The braving Heliocentric observations of Galileo’s and his consequential inquisition , the charismatic speeches of MLK or the crucifying consequences of Jesus’ gospels might come to mind, but as I am sure we are all aware, you don’t have to look any further than your local university campus or town square to realize what happens when one speaks ‘out of equilibrium’. Outlying opinions garner a vehement reaction , as a Leviathan of guardians of the status quo swarm to maintain their beliefs at any cost.

Within this hodgepodge conflicting views are bound to cross paths, as they do, but if the slightest stir boils the pot then the pot will do continuously boil over, until something settles it down.

On the other hand, if a society is composed of robust, tolerant individuals capable of withstanding diverging opinions while remaining cool-headed , not every diverging opinion will garner a reaction out of them and only the worthy few will, only then it will remain a steady, ‘sustainable’ pot.

To make matters worse, we run into significant obstacles when a powerful medium is introduced, where it is the sexy, loud content rather than the deep, rich and useful content that shapes the ‘reality’ of the outside world conveyed by the medium.

A society with a powerful enough medium is highly volatile because content can alter beliefs and beliefs can shape behaviors. If the medium can carry content far enough across the population, it can alter the beliefs and behavior of the majority of ‘sensitive’ agents. What had previously been a trivial , meaningless occurrence can now get amplified across the entire population, convincing the tenants of that medium that their world is accurately conveyed by the events portrayed on their medium. For instance, a quote by a celebrity taken out of context can convince a large group of people that their world is far from ‘what it should be’ and this must be a call to action. Regardless if the majority may be indifferent to such things, but the minority is armed with enough zeal and angst, it can turn what was once a relatively tranquil place into chaos.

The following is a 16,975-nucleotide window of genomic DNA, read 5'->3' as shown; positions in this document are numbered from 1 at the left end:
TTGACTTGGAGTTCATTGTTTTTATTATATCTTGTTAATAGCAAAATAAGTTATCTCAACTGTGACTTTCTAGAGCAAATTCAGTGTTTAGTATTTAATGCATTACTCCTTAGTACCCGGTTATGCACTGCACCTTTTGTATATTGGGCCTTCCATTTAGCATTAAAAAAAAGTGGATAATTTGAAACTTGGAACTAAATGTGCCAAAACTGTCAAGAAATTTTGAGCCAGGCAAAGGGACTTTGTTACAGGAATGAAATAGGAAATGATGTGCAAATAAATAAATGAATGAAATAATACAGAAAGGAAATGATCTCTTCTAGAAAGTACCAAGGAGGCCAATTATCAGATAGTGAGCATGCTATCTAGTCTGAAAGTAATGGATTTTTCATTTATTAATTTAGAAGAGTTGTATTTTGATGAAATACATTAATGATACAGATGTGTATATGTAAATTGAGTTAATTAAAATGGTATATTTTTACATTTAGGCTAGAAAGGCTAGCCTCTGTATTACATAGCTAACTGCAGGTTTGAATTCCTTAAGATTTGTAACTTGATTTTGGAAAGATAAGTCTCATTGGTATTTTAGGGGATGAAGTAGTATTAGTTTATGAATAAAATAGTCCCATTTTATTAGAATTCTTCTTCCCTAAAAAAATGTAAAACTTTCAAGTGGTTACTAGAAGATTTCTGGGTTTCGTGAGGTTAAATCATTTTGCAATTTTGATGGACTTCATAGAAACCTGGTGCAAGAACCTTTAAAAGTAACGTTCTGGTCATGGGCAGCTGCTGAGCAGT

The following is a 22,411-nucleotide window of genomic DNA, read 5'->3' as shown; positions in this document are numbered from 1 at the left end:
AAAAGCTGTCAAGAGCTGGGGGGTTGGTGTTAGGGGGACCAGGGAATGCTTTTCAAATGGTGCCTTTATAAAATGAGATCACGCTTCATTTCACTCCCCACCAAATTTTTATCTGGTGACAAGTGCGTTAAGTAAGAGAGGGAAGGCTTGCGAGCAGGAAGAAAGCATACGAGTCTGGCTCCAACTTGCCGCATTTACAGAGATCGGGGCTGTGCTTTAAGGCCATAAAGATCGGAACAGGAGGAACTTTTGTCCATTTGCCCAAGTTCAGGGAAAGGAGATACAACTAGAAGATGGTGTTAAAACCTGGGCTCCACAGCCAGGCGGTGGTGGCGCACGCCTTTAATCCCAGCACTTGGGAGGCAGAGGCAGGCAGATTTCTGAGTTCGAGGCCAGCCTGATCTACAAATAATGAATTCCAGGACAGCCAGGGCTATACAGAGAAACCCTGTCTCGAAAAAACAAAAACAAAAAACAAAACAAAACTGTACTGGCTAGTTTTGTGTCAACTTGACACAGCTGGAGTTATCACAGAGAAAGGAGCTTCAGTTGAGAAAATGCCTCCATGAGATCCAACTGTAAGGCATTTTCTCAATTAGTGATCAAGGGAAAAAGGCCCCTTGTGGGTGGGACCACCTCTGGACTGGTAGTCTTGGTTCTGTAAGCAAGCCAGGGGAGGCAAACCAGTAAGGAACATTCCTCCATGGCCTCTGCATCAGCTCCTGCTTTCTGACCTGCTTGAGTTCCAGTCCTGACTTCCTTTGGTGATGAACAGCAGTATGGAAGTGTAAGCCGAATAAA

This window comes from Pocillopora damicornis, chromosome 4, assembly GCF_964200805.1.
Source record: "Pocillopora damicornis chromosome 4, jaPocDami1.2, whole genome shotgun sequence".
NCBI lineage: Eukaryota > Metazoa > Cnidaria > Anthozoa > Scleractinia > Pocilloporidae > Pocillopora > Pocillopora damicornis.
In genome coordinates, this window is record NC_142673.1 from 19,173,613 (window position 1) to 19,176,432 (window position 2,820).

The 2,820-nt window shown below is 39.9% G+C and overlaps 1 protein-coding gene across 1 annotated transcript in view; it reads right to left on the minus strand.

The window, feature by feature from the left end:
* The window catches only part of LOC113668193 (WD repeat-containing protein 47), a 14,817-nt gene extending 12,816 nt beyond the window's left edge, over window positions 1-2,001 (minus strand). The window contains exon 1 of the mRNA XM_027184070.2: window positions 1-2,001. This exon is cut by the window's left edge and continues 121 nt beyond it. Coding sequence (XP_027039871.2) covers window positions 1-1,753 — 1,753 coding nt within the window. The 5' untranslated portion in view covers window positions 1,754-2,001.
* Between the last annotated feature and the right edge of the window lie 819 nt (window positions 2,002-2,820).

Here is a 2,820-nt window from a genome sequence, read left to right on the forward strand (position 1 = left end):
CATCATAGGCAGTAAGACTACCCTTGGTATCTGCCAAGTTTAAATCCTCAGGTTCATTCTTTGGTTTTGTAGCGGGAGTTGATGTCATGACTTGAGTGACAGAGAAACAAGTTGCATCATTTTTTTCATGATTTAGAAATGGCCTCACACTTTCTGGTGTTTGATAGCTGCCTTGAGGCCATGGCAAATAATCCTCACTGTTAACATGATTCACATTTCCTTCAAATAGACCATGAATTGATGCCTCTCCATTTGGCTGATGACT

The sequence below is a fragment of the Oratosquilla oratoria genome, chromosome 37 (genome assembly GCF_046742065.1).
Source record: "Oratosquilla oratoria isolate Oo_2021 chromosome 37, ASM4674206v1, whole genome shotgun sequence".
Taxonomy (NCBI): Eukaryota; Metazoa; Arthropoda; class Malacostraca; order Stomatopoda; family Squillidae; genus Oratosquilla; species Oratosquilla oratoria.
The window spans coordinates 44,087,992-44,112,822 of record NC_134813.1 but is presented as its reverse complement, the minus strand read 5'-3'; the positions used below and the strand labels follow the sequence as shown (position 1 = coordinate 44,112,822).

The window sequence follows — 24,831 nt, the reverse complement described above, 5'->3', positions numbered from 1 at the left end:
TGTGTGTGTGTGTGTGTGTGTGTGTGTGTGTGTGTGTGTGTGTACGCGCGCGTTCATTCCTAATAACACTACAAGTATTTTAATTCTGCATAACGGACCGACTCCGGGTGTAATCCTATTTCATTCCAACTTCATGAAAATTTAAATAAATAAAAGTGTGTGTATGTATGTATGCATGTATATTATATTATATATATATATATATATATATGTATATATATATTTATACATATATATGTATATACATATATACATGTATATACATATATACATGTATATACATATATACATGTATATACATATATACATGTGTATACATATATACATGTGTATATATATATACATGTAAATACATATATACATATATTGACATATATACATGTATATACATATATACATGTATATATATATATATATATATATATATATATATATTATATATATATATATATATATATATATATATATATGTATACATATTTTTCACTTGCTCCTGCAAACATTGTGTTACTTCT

The untrained mind is gullible and highly reactive, a population dominated by the former is bound to be exploited by benefiting agents and institutions . Coupled with a medium designed to carry quick, shallow and ‘reaction-inducing’ content the two together will reinforce beliefs and behaviors that only lead to more chaos, straying further from ‘equilibrium’.

Society is an organism composed of many different ‘agents’ and through the interactions of our individual ideas and behaviors we collectively create cultures, trends , movements and poltergeists. Equipped with a medium as powerful as social media, our primal desire for connection and reptilian penchant to fear those different from us, we can become nasty , merciless , and vindictive animals if the ‘wrong’ memes spread and stick to a large enough population.

This exact phenomenon is seen in the stock market with herd mentality , in the digital realm with viral trends, and in the political sphere with highly polarized political orientations.

We can learn many things from nature, there is a lot of noise in our world but some things remain true across the human, biological, chemical and physical world ;

Little things can have monumental effects.

It is up to us to choose what sets us off, as Marcus Aurelius once wrote “If you are distressed by anything external, the pain is not due to the thing itself, but to your estimate of it; and this you have the power to revoke at any moment.”

We can turn off the noise; less is more in this noisy world of ours, let the important things move you, and the rest blow in the wind.

Gilad Kenigsberg-Bentov

The insight for this article was discovered while reading

A Crude Look at the Whole: The Science of Complex Systems in Business, Life, and Society, By John H.Miller